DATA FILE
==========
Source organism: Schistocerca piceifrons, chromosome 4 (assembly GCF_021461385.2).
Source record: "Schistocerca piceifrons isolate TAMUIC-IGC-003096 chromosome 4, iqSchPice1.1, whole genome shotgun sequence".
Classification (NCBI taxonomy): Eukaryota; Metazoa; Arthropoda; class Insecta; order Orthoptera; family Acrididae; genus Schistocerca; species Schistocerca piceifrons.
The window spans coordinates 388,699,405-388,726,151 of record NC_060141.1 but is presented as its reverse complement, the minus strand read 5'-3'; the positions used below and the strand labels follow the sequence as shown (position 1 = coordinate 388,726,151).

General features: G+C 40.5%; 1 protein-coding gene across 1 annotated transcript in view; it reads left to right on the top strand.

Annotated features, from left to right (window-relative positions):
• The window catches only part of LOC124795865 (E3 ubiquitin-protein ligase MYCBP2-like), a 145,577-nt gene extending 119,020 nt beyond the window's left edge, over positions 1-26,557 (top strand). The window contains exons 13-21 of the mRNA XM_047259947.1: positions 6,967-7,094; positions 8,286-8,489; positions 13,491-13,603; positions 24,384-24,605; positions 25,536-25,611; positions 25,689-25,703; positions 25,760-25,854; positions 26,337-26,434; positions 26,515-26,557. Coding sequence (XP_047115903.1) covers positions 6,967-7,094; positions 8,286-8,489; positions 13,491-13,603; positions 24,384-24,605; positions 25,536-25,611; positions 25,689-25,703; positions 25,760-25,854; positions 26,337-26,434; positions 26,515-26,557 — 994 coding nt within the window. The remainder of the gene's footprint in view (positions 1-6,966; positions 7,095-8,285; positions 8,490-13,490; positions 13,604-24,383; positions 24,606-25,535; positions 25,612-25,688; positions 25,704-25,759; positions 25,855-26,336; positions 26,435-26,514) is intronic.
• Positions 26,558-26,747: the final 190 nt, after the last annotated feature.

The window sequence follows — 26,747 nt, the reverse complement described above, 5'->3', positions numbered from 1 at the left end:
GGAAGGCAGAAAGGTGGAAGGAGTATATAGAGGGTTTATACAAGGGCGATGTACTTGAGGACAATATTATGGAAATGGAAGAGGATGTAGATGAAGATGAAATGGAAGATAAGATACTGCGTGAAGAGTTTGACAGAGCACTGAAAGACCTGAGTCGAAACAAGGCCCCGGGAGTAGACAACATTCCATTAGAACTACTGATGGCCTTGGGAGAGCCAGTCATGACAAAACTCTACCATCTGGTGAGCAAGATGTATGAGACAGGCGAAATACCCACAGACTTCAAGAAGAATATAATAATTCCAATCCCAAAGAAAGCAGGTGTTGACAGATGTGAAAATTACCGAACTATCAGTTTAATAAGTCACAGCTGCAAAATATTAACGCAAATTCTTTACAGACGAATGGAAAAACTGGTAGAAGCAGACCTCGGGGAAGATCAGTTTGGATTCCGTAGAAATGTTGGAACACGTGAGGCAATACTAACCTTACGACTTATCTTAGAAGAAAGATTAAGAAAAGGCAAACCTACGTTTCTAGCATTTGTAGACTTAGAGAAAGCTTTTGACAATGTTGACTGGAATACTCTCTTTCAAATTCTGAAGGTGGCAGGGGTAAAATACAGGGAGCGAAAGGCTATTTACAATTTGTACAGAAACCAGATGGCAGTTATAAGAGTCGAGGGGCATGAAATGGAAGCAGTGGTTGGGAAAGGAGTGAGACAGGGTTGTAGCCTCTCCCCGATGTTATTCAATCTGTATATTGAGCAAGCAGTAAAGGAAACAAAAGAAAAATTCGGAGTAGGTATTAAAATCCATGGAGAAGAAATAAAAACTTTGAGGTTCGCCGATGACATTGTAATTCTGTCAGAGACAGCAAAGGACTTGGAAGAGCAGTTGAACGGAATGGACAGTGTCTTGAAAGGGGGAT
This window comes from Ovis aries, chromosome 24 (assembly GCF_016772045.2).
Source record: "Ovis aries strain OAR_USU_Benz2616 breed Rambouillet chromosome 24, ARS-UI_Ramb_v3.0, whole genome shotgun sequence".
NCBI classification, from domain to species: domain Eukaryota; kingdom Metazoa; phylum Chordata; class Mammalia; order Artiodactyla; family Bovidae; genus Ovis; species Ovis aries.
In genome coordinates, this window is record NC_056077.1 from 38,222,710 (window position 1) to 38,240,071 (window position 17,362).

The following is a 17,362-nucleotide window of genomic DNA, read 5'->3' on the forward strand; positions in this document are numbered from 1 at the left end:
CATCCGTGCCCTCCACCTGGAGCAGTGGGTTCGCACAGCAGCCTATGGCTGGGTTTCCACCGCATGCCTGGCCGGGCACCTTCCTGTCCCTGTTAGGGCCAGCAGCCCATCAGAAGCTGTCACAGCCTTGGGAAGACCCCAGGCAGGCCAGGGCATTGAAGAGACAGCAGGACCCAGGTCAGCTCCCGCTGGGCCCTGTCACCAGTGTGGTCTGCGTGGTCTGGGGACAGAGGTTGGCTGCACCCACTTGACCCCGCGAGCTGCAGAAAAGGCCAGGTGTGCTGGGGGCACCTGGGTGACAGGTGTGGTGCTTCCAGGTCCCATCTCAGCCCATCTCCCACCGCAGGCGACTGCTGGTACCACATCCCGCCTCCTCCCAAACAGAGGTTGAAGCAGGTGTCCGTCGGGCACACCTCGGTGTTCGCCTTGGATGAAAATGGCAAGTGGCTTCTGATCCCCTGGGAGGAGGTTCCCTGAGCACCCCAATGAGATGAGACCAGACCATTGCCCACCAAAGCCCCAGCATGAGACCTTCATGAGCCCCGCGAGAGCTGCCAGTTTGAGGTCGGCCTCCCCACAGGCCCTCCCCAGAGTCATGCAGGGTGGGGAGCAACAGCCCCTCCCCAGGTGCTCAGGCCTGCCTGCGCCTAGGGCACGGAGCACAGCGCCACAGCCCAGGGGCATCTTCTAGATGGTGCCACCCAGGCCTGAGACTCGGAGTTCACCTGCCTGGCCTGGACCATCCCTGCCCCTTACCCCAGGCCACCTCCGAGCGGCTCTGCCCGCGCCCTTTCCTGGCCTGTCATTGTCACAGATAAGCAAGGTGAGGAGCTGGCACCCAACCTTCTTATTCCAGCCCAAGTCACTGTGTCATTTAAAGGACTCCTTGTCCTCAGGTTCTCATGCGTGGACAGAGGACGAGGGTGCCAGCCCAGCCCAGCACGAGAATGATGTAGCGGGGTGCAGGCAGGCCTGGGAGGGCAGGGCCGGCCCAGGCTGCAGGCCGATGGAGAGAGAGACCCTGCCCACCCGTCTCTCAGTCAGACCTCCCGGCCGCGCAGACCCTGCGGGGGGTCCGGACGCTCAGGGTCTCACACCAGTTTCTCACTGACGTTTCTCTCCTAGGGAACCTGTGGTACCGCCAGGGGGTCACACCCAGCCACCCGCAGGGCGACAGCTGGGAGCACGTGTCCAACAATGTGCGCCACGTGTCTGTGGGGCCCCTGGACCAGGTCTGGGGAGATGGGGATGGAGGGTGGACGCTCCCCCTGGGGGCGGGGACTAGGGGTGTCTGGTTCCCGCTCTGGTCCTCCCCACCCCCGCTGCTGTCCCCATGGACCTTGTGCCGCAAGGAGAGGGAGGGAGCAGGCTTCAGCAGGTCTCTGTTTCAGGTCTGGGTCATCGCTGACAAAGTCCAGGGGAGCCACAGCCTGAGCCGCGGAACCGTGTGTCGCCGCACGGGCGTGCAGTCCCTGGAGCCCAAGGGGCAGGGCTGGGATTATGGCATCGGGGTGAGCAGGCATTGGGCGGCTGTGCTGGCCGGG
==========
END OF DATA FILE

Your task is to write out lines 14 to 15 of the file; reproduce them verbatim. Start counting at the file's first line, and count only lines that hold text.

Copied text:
In genome coordinates, this window is record NC_056077.1 from 38,222,710 (window position 1) to 38,240,071 (window position 17,362).

The following is a 17,362-nucleotide window of genomic DNA, read 5'->3' on the forward strand; positions in this document are numbered from 1 at the left end: